© 2022 WFAE
90.7 Charlotte 93.7 Southern Pines 90.3 Hickory 106.1 Laurinburg
Play Live Radio
Next Up:
Available On Air Stations
See the latest news and updates about COVID-19 and its impact on the Charlotte region, the Carolinas and beyond.

Mecklenburg Gets The Longer Stay-At-Home Order It Wanted. But Nearby Towns, Counties Are Left Out

State of North Carolina
NC Health and Human Services Secretary Mandy Cohen said Thursday the state's stay-at-home order would be extended until May 8.

North Carolina Gov. Roy Cooper's decision Thursday to extend the state's stay-at-home order until May 8 pleases Mecklenburg County officials, who asked him Wednesday to continue the restrictions.

But an increasing number of suburban towns -- and exurban counties -- near Charlotte want to go in a different direction.

For instance, in Huntersville, Mayor John Aneralla blocked the county's effort to extend its stay-at-home order on its own. When Mecklenburg first enacted its stay-at-home order in March, Aneralla supported the move.

But he said no this week. He said retail stores deemed “nonessential” today should be allowed to open.

"I think a good first step to reintroduce people back into normal life would be to allow the 'mom and pop' retailers – under the same guidelines the governor set out – to open," he said.

He also said the expected surge of COVID-19 patients hasn’t happened, and that hospitals are furloughing health care workers. 

"There’s a concern that people are typically not getting the health care that they would typically go to get," he said.

Matthews Mayor John Higdon said he thinks the majority of Mecklenburg towns would relax restrictions today, though he stressed the important of opening slowly.

Commissioners in Lincoln, Union and Gaston counties asked Cooper not to extend stay-at-home.

In fact, Gaston County – in coordination with its health director -  had already been planning to reopen April 30. Gaston has had 127 cases of COVID-19, including three deaths; 102 people have recovered. There are 22 active cases.

But the view is very different in Mecklenburg County, which has more cases than any other county in the state. It has 1,377 known cases and 37 deaths.

At Wednesday's Commission meeting, Commissioner Susan Harden asked health director Gibbie Harris whether the county should lift restrictions.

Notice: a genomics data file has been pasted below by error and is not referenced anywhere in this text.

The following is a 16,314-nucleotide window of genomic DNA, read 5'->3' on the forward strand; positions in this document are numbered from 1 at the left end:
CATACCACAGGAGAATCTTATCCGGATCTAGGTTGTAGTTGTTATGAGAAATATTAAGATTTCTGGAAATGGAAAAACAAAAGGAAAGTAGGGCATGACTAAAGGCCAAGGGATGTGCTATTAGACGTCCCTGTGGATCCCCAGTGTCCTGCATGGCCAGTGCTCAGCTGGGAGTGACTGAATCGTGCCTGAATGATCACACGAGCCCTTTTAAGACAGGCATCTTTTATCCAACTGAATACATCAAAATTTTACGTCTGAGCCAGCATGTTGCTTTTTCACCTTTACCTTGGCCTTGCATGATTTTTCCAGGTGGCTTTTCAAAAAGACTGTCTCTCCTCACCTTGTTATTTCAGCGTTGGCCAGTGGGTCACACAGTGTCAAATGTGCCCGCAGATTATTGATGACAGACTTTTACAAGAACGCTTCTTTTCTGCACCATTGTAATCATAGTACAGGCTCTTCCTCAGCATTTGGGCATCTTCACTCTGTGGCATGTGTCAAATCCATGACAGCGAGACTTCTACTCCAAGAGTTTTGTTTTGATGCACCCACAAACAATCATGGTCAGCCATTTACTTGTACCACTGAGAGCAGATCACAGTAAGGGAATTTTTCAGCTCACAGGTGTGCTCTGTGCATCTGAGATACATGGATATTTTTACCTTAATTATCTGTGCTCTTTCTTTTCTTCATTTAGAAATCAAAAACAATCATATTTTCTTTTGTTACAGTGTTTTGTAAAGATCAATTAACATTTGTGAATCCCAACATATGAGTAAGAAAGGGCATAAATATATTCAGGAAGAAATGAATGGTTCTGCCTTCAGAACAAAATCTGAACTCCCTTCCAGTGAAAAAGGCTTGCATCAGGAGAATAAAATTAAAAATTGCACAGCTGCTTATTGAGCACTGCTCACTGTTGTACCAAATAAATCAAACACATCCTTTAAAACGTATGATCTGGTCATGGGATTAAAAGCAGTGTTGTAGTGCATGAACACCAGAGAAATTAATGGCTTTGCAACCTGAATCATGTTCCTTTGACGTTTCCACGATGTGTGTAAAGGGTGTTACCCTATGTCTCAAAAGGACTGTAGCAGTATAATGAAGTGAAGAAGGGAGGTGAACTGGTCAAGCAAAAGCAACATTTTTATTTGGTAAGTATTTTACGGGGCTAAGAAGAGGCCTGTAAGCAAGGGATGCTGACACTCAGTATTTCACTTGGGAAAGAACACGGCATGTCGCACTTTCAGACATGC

"I’m going to ask again: Is it a recommended public health best practice to reduce or lift restrictions while we’re having increases in hospitalizations and increases in cases?" Harden asked.

Harris said no. The county had one of its largest one-day increases of COVID-19 infections – 76 -- that day.

"It is probably not best public health practice to look at widely opening up again in our community when we will still need social distancing and we still need our stay-at-home order," Harris said.

The number of new infections in the last week increased in Mecklenburg compared with the previous seven days. But the new caseload was lower than the two weeks before that, in early April.

The county doesn’t release how many COVID-19 patients are in hospitals. But it appears the hospitals believe that, for now, they can handle expected increases in COVID-19 patients: Novant said Thursday it’s resuming nonessential surgeries in May.

Click here for the latest coronavirus news on WFAE’s live blog.

Sign up here for The Frequency, WFAE’s daily email newsletter.

What questions do you have about the coronavirus? What has this experience been like for you? Share your questions below.


Steve Harrison is WFAE's politics and government reporter. Prior to joining WFAE, Steve worked at the Charlotte Observer, where he started on the business desk, then covered politics extensively as the Observer’s lead city government reporter. Steve also spent 10 years with the Miami Herald. His work has appeared in The Washington Post, the Sporting News and Sports Illustrated.